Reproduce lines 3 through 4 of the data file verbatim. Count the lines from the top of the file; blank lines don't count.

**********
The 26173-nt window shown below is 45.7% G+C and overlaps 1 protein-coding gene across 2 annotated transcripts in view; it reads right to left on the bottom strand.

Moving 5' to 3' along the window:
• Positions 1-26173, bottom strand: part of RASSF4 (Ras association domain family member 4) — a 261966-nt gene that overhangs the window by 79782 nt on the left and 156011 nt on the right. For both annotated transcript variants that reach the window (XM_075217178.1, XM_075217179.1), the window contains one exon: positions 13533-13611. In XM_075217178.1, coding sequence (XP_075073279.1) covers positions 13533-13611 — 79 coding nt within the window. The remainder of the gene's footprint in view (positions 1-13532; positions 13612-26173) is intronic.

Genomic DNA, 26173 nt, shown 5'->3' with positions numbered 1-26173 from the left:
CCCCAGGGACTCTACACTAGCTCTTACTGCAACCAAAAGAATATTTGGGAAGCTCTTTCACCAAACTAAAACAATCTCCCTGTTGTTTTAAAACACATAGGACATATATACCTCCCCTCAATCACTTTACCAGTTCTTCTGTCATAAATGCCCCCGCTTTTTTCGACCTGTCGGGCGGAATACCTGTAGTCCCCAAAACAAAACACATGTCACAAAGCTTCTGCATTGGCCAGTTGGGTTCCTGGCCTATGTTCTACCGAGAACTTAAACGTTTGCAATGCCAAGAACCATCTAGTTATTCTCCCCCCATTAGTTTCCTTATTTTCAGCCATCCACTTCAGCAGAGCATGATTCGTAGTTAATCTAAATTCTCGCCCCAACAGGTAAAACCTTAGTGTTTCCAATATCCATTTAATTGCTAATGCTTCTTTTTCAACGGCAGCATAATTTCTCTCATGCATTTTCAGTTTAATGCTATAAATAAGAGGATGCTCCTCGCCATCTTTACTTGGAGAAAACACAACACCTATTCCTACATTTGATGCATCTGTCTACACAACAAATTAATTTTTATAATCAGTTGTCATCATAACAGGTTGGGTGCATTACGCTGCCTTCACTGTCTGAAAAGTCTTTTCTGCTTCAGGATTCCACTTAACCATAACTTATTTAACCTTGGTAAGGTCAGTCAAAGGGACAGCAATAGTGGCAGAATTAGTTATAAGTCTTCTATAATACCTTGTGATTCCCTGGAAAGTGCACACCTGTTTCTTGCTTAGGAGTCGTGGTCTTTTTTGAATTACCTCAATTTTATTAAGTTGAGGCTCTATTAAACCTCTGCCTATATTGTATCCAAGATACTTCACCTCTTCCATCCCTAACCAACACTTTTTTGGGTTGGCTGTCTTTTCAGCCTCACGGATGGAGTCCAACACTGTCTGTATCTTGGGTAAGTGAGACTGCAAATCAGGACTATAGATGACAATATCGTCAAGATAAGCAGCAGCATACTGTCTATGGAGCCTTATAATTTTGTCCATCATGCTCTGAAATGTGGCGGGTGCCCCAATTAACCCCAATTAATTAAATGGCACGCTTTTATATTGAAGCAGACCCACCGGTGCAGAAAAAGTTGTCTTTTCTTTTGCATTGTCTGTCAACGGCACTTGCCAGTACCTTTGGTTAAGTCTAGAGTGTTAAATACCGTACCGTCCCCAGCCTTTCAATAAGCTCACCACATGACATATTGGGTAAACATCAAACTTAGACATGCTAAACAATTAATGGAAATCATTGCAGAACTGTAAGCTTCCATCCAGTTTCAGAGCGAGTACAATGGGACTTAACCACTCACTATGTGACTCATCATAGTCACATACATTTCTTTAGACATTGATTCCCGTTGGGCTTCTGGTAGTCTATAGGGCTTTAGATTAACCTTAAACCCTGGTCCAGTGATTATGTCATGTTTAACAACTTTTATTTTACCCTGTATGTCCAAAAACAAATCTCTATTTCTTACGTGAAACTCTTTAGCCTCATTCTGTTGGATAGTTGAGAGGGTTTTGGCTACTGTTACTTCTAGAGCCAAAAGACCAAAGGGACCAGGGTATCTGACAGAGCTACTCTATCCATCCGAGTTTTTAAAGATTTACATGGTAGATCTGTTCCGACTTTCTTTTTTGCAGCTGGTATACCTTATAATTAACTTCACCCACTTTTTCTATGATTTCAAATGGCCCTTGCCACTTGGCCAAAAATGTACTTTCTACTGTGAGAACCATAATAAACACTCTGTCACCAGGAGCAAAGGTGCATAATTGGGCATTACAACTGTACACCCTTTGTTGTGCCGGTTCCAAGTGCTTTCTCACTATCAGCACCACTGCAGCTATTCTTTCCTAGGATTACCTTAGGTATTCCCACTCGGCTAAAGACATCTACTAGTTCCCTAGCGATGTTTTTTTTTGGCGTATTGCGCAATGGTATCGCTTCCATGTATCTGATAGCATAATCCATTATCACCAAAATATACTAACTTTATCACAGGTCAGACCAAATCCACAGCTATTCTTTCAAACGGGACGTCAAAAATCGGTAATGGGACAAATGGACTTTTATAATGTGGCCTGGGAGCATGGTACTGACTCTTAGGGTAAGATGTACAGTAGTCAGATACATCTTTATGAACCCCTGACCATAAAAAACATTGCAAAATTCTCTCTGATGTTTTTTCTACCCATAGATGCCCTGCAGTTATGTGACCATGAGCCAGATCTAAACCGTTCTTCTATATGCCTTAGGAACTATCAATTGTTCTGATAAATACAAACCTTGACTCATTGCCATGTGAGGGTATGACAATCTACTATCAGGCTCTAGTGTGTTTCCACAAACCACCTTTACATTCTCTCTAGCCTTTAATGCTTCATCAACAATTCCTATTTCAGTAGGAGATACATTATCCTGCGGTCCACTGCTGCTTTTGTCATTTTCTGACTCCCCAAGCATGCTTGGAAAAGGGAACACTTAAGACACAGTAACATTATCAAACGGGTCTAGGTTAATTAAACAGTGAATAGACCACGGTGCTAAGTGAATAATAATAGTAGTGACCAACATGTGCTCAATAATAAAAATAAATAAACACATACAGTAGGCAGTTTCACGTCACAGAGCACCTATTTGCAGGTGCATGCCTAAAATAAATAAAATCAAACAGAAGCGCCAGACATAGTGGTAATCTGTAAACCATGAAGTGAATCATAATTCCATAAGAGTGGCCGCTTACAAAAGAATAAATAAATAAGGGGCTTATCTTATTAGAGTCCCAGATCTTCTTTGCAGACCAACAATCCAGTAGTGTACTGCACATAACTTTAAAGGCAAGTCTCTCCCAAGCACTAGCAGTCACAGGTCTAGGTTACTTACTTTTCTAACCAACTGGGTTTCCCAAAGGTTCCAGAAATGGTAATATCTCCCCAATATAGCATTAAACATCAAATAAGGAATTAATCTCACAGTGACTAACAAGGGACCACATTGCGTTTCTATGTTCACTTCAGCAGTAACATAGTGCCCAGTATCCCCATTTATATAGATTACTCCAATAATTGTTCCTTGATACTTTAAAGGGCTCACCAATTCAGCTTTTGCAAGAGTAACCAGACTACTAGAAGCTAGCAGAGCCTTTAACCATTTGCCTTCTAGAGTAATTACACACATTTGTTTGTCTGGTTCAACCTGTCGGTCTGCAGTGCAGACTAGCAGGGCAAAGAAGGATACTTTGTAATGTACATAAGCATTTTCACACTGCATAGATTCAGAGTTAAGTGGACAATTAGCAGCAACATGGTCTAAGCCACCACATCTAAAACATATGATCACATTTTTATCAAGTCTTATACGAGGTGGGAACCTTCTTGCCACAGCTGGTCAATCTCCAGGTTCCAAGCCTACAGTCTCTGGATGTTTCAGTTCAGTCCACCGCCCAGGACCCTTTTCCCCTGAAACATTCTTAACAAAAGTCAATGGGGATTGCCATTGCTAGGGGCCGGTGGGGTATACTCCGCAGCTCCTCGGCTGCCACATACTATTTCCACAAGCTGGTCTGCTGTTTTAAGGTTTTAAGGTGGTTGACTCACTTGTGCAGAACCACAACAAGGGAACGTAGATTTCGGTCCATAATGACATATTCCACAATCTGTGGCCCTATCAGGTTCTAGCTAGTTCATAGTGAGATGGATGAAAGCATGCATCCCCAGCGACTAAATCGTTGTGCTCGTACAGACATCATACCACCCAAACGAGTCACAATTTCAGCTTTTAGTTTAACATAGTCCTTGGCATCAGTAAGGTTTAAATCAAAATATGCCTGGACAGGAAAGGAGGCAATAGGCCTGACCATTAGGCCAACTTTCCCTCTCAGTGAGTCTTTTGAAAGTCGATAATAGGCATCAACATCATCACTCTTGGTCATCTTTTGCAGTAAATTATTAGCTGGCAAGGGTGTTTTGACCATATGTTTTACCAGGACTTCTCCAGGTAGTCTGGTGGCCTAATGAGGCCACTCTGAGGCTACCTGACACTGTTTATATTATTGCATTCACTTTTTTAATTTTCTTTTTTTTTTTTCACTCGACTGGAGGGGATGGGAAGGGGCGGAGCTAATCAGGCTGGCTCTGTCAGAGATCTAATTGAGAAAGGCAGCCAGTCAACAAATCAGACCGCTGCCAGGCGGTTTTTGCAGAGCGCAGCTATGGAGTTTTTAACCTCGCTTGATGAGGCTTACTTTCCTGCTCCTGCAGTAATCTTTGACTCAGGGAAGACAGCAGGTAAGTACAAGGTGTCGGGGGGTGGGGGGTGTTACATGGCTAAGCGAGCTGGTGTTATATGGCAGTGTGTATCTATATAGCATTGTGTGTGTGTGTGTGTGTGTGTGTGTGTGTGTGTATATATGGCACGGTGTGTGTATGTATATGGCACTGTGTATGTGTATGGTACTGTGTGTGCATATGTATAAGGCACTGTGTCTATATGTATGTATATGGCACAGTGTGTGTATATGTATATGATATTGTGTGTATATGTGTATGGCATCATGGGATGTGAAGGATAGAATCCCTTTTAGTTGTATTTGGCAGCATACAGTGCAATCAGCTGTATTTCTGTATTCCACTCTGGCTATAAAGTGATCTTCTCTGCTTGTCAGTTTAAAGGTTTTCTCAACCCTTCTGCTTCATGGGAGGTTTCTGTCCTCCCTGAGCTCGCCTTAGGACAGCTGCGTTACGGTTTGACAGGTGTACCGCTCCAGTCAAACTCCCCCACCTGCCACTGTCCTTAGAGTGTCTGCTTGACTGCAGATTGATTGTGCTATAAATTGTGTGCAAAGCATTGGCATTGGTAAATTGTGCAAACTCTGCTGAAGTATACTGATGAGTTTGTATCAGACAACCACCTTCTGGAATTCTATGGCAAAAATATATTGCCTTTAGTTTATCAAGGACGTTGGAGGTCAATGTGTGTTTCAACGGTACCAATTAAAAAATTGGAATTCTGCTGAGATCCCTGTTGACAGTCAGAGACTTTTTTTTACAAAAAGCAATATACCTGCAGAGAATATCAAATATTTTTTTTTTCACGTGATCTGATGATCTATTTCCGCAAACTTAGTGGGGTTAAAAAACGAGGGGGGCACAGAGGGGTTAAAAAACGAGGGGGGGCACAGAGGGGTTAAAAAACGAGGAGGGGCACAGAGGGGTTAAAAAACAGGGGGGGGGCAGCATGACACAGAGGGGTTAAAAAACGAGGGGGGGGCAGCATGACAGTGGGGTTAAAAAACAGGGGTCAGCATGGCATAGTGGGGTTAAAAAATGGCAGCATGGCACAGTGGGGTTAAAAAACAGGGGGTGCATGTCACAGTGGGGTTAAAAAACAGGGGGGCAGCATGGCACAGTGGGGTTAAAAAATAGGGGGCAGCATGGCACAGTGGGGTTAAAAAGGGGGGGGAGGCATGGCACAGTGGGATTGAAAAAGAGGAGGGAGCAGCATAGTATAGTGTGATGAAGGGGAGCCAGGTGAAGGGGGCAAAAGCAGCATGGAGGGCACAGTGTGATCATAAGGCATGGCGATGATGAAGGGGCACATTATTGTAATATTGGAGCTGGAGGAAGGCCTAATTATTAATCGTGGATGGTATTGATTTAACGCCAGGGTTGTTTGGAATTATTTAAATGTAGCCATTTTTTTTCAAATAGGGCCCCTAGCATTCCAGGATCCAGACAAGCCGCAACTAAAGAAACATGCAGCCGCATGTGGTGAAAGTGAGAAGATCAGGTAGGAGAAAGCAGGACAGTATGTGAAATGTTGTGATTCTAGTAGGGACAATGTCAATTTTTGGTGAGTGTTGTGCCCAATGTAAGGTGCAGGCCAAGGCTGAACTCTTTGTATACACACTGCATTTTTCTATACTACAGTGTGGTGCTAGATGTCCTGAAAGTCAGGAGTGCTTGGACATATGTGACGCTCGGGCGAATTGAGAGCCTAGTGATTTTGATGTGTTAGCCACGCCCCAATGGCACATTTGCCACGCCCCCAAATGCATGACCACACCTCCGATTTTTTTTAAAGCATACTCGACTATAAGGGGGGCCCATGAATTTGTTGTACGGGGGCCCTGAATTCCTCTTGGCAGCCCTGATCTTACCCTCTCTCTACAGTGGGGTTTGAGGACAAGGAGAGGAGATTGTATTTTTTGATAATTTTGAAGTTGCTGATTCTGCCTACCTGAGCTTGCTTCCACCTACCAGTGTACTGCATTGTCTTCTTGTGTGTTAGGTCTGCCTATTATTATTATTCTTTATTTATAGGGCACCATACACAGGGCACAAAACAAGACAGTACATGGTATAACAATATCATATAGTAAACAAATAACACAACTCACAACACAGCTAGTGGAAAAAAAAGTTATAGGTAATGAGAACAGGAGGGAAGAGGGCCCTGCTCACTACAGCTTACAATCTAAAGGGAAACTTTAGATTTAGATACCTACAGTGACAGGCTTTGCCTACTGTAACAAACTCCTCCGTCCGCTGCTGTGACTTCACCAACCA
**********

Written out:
• Positions 1-26173, bottom strand: part of RASSF4 (Ras association domain family member 4) — a 261966-nt gene that overhangs the window by 79782 nt on the left and 156011 nt on the right. For both annotated transcript variants that reach the window (XM_075217178.1, XM_075217179.1), the window contains one exon: positions 13533-13611. In XM_075217178.1, coding sequence (XP_075073279.1) covers positions 13533-13611 — 79 coding nt within the window. The remainder of the gene's footprint in view (positions 1-13532; positions 13612-26173) is intronic.

Genomic DNA, 26173 nt, shown 5'->3' with positions numbered 1-26173 from the left: